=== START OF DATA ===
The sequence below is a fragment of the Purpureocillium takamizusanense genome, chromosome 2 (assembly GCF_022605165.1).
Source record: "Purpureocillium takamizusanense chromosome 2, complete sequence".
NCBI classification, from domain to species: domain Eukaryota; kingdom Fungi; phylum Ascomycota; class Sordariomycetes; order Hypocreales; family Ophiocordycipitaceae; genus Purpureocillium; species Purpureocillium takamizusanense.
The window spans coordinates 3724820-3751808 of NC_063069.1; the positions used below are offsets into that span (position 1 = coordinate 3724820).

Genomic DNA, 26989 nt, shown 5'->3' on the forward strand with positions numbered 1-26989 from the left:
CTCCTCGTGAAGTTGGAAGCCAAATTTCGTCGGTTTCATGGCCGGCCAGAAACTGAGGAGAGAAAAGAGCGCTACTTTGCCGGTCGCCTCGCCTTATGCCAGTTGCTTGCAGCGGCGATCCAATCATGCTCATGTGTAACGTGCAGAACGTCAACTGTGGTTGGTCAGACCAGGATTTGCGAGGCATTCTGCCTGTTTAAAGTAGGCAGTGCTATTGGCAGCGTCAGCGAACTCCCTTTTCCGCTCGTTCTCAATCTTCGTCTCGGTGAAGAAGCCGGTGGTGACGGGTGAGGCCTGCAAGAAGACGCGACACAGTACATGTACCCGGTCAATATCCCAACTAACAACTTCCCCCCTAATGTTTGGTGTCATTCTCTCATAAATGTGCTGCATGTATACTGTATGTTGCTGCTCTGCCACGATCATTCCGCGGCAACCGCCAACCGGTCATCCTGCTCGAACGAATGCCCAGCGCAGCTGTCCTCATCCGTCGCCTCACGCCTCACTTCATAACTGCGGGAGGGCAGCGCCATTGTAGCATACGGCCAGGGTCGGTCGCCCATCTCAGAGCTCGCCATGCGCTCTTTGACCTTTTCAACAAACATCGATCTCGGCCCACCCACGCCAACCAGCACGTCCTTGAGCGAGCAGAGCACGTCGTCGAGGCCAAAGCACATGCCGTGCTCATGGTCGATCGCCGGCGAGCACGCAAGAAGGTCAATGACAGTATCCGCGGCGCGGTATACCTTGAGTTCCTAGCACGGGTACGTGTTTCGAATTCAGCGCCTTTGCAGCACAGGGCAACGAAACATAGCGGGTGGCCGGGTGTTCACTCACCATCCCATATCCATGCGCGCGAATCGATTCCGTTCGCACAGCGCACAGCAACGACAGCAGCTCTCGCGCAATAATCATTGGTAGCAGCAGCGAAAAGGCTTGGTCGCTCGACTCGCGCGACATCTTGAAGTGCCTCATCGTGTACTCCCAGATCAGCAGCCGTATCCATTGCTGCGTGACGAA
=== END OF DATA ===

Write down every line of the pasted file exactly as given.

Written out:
The sequence below is a fragment of the Purpureocillium takamizusanense genome, chromosome 2 (assembly GCF_022605165.1).
Source record: "Purpureocillium takamizusanense chromosome 2, complete sequence".
NCBI classification, from domain to species: domain Eukaryota; kingdom Fungi; phylum Ascomycota; class Sordariomycetes; order Hypocreales; family Ophiocordycipitaceae; genus Purpureocillium; species Purpureocillium takamizusanense.
The window spans coordinates 3724820-3751808 of NC_063069.1; the positions used below are offsets into that span (position 1 = coordinate 3724820).

Genomic DNA, 26989 nt, shown 5'->3' on the forward strand with positions numbered 1-26989 from the left:
CTCCTCGTGAAGTTGGAAGCCAAATTTCGTCGGTTTCATGGCCGGCCAGAAACTGAGGAGAGAAAAGAGCGCTACTTTGCCGGTCGCCTCGCCTTATGCCAGTTGCTTGCAGCGGCGATCCAATCATGCTCATGTGTAACGTGCAGAACGTCAACTGTGGTTGGTCAGACCAGGATTTGCGAGGCATTCTGCCTGTTTAAAGTAGGCAGTGCTATTGGCAGCGTCAGCGAACTCCCTTTTCCGCTCGTTCTCAATCTTCGTCTCGGTGAAGAAGCCGGTGGTGACGGGTGAGGCCTGCAAGAAGACGCGACACAGTACATGTACCCGGTCAATATCCCAACTAACAACTTCCCCCCTAATGTTTGGTGTCATTCTCTCATAAATGTGCTGCATGTATACTGTATGTTGCTGCTCTGCCACGATCATTCCGCGGCAACCGCCAACCGGTCATCCTGCTCGAACGAATGCCCAGCGCAGCTGTCCTCATCCGTCGCCTCACGCCTCACTTCATAACTGCGGGAGGGCAGCGCCATTGTAGCATACGGCCAGGGTCGGTCGCCCATCTCAGAGCTCGCCATGCGCTCTTTGACCTTTTCAACAAACATCGATCTCGGCCCACCCACGCCAACCAGCACGTCCTTGAGCGAGCAGAGCACGTCGTCGAGGCCAAAGCACATGCCGTGCTCATGGTCGATCGCCGGCGAGCACGCAAGAAGGTCAATGACAGTATCCGCGGCGCGGTATACCTTGAGTTCCTAGCACGGGTACGTGTTTCGAATTCAGCGCCTTTGCAGCACAGGGCAACGAAACATAGCGGGTGGCCGGGTGTTCACTCACCATCCCATATCCATGCGCGCGAATCGATTCCGTTCGCACAGCGCACAGCAACGACAGCAGCTCTCGCGCAATAATCATTGGTAGCAGCAGCGAAAAGGCTTGGTCGCTCGACTCGCGCGACATCTTGAAGTGCCTCATCGTGTACTCCCAGATCAGCAGCCGTATCCATTGCTGCGTGACGAA